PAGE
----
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N.H. stands a much better than average chance of turning tide

To The Daily Sun,

Another reason why and how the heroin epidemic found its parasitic niche in the soul of our society.

The mild winter ends and with spring in the air, low oil prices and with a gradual upturn in the real estate market; there is hope for those who struggle. Young families starting from the lower economic rungs may be able to see a brighter future. The possibility of a double full-time income household has increased recently. There is, for the time being, a glimmer of hope that they can prosper similarly to families of previous decades. Or at least currently they have a slightly better chance.

Youthful ignorance is bliss. Young optimistic families have very little idea of how much better their chances of economic prosperity could have been had it not been for the selfish, greedy blunders of my generation, myself included. Forty years ago, who would have "thunk" that by the early 21st Century the course of American economic opportunity would flounder on the bottom of sea of political and global economic stagnation.

Integrity, ethics, sincerity. We make decisions that we have to live with and our children, loved ones, students, clients, patients, friends, enemies, followers and leaders are the audience. Our decisions affect those around us and the ripple effect carries on, beyond sight.

This is an incredibly important moment. There is awareness like never before. Cohesion among both political parties, a higher level of acceptance of the necessity of support groups along with clinical treatment and medication assisted recovery, on-line support group recovery models, law enforcement officers pull the near fatally overdosed from the jaws of death, often repeatedly, law professionals working with compassion and vigilance to try to find the truth.

Sober rooming houses multiply in each cities, in-patient residential treatment models that were thought of as a thing of the past are back, spirituality and clergy co-exist. This day is the perfect storm for the first and probably the most effective wave of attack against substance addiction of the very worst, most powerful kind. Opioids are the darkest.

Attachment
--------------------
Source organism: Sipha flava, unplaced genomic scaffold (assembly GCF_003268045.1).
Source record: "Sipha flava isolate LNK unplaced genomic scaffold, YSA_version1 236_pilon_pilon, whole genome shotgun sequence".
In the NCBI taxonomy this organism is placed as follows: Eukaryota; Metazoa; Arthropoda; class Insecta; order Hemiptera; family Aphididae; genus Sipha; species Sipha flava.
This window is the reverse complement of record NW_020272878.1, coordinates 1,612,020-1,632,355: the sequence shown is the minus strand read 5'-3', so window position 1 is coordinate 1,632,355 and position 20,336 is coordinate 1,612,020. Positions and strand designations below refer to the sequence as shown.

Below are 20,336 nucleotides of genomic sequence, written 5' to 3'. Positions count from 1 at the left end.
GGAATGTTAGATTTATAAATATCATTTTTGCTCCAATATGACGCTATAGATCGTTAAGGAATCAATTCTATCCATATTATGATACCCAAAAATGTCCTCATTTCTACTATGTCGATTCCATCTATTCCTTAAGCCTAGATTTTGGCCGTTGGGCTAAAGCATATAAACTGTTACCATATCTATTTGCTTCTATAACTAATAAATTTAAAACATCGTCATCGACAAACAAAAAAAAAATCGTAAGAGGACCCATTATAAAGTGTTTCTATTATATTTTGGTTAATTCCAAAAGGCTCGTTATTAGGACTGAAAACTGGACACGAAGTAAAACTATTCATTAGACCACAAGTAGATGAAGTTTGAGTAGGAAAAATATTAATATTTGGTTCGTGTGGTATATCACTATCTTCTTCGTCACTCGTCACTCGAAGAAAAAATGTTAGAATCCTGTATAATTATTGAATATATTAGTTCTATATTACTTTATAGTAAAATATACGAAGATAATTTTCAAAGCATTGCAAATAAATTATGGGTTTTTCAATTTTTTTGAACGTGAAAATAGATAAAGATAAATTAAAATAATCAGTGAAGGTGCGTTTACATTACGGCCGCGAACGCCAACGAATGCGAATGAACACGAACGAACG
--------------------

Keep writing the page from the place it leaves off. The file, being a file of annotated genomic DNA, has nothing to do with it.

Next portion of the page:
How we vote, act and prioritize, will set the course. Everyone is losing something because of this insidious force. No one is unscathed.

Big Pharma now sees the potential of a trillion in profits from helping recovery, instead of filling its hand from marketing drugs that can lead to indescribable heartache, addiction and death.

New Hampshire stands a much better than average chance of moving this tide back because of a smaller population and smaller urban areas, along with its location in the Northeast.

But after the election and when a bit of measurable progress has been accomplished, resolve and fortitude will naturally begin to wane. Now, is the time for us to act for the next generation. Thirty or 40 years from now this drug addiction crisis will be beaten because now we are organized and concerted in the face of a powerful force that persistently tries to convince us, that it isn't really there at all.

Right now, the money and attention is available. Politicians are doing their jobs well by responding to the outcries of the people. Whether they truly believe in the cause or not, they seem to be realizing that politicians are employed by the people, not the other way around.

But it will not be for long and the drug epidemic is not the only threat that America and the rest of the free world face. How many more will suffer and die in the meantime, is our decision to make.

Michael Tensel

A&D Recovery Counseling

Laconia

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Public is welcome at Women's History Month program at LRCC

To The Daily Sun,

On behalf of Lakes Region Community College's Equity Committee and Department of Liberal Arts and Professional Studies, I would like to invite the public to our celebration of Women's History Month on Wednesday, March 30, 11 a.m. in the College's Academic Commons. This year's theme is "Women in Engineering."

At Lakes Region Community College we encourage women to explore "non-traditional" careers such as technology and the sciences. Please come out and hear our guest speakers. Refreshments will be served.

Scott Cracraft, Professor

History and Social Sciences

Lakes Region Community College

Laconia

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